Some dogs lose their appetites for a few days after a companion’s death. Or they may act restless or clingy, or vocalize more. Sometimes behavior problems show up—for instance, there’s a condition some behavior specialists call “isolation distress,” closely related to separation anxiety.

A dog with isolation distress doesn’t panic at the departure of any particular person or animal, but only when left alone. The condition may be masked when two dogs live together, since usually either both or neither is home.

Household dynamics can change when one dog dies

If you had more than two dogs and one dies, the relationship between the surviving dogs may change. Perhaps the dog who died buffered their interactions, for better or worse. Sometimes the surviving dog blossoms, if the dog who died was a bit of a bully. If the dog who died was a confident friend, then a timid dog may act more timid in the aftermath of the loss. Add to that the surviving dog’s response to the distress of the humans in the family, and you can see why my reader’s shy dog Greta might be acting more afraid than she did while her friend Oyster was alive.

How to help your dog cope with the change

As usual, the reasons for a problem point to the best responses. If one of your dogs has died and the other’s acting perfectly normal, then keep doing whatever you’re doing. For a dog who acts distressed, keep up her regular routine as much as possible. You can’t reasonably or realistically hide your grief. But even if you feel terrible, you can take steps to add enjoyment and interest to your dog’s life. Consider more exercise, especially if your dogs used to play together. This could be a good time to play games and do reward-based training, as well.

Most dogs who seem to be grieving return to their normal selves within a couple of weeks.

For a dog like Greta, whose timidity was alleviated by her dog friend Oyster, I recommend making her routine as stable and predictable as you can. I say this over and over again, but it always bears repeating: reward-based training is not only fun for dogs but also a great way to help them perceive the world as manageable and safe. This might be a good time to have a qualified behavior consultant offer some individually tailored ideas for increasing Greta’s confidence. Meanwhile avoid dogs who scare her. Greta’s fear of Lucy isn’t Lucy’s fault, but it’s important to prevent further distress.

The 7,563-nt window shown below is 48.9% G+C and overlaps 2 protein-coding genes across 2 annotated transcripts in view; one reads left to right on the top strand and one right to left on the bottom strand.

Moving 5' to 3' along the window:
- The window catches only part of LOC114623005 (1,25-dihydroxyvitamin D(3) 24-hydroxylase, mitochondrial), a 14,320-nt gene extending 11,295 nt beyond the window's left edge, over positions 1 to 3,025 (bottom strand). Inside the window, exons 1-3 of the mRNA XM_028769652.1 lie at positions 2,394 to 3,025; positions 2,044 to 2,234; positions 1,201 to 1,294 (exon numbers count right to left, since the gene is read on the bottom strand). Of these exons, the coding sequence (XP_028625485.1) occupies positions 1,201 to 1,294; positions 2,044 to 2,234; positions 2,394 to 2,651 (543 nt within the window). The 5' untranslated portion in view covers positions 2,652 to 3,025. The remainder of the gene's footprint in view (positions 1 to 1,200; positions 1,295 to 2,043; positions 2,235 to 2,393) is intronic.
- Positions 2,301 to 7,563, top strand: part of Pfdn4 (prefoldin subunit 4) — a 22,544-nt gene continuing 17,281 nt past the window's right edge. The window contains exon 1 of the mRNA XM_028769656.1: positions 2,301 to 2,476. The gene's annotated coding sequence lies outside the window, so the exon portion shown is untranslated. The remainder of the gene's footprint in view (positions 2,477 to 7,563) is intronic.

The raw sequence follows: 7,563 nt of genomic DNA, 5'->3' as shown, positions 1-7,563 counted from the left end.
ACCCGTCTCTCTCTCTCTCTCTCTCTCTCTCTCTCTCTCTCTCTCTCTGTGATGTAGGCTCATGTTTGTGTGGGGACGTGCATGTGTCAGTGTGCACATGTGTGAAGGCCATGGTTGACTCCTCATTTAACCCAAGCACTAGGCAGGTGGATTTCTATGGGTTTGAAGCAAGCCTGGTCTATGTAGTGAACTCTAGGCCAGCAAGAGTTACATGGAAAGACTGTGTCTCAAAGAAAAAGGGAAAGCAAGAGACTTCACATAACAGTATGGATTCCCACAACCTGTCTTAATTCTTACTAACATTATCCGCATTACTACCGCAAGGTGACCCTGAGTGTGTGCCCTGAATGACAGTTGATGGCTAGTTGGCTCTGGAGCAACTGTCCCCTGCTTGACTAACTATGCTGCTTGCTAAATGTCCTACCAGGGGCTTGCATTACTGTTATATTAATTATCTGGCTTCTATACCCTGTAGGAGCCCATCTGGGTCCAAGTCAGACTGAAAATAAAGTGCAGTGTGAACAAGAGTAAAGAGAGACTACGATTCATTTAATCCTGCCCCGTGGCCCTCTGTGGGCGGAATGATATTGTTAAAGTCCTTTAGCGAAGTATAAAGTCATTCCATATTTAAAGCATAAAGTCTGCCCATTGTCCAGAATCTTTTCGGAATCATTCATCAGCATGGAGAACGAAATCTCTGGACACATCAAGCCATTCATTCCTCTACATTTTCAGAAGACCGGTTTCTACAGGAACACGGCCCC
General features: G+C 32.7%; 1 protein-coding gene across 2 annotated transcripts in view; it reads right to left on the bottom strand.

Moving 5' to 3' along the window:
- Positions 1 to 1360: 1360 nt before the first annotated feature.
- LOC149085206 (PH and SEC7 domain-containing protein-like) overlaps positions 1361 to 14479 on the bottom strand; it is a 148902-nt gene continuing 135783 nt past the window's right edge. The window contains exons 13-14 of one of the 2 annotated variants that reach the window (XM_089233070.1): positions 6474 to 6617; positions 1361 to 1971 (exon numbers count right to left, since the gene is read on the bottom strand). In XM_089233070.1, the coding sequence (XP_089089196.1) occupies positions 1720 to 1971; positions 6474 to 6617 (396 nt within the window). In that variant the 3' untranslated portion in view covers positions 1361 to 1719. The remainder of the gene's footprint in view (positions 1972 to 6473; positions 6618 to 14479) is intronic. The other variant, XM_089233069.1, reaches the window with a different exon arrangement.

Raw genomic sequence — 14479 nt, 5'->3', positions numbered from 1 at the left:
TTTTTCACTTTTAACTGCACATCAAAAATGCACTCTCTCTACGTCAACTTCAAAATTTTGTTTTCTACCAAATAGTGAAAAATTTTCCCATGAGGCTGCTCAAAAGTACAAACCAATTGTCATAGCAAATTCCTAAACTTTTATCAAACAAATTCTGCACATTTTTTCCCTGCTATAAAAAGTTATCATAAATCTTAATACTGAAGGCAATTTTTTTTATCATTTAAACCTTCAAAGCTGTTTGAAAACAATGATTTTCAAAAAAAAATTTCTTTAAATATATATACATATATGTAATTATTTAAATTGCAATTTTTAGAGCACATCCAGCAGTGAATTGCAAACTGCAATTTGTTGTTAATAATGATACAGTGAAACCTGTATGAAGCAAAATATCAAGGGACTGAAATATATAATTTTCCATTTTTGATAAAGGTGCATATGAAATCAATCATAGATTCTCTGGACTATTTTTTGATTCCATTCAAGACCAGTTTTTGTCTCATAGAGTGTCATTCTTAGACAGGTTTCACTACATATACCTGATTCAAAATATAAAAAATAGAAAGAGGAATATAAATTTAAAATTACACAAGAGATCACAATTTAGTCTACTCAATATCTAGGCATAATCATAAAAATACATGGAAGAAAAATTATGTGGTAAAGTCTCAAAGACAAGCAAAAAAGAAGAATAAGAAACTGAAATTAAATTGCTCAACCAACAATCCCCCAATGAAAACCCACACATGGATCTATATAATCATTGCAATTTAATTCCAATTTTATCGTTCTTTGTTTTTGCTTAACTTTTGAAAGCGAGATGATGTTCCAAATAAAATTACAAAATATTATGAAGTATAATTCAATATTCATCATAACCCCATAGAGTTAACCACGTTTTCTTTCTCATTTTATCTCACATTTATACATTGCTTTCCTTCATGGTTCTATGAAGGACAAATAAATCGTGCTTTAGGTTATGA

Reward-based training is not only fun for dogs but also a great way to help them perceive the world as manageable and safe.

Get help right away for behavior problems

If real problems, like isolation distress or fighting, appear after one of your dogs dies, get help right away. The sooner we get to work changing a difficult behavior, the better our odds are of reducing it or getting it out of the way entirely. But remember, serious problems are the exception. Most dogs bounce back after a few days or a couple of weeks. We humans usually can’t recover as quickly, but we can take comfort from our dogs’ joy in life.

About the Author

Jolanta Benal, CPDT-KA, CBCC-KA

Jolanta holds professional certifications in both training and behavior counseling and belongs to the Association of Professional Dog Trainers and the International Association of Animal Behavior Consultants. She also volunteered with Pet Help Partners, a program of the Humane Society of the United States that works to prevent pet relinquishment. Her approach is generally behaviorist (Pavlovian, Skinnerian and post-Skinnerian learning theory) with a big helping of ethology (animal behavior as observed in non-experimental settings).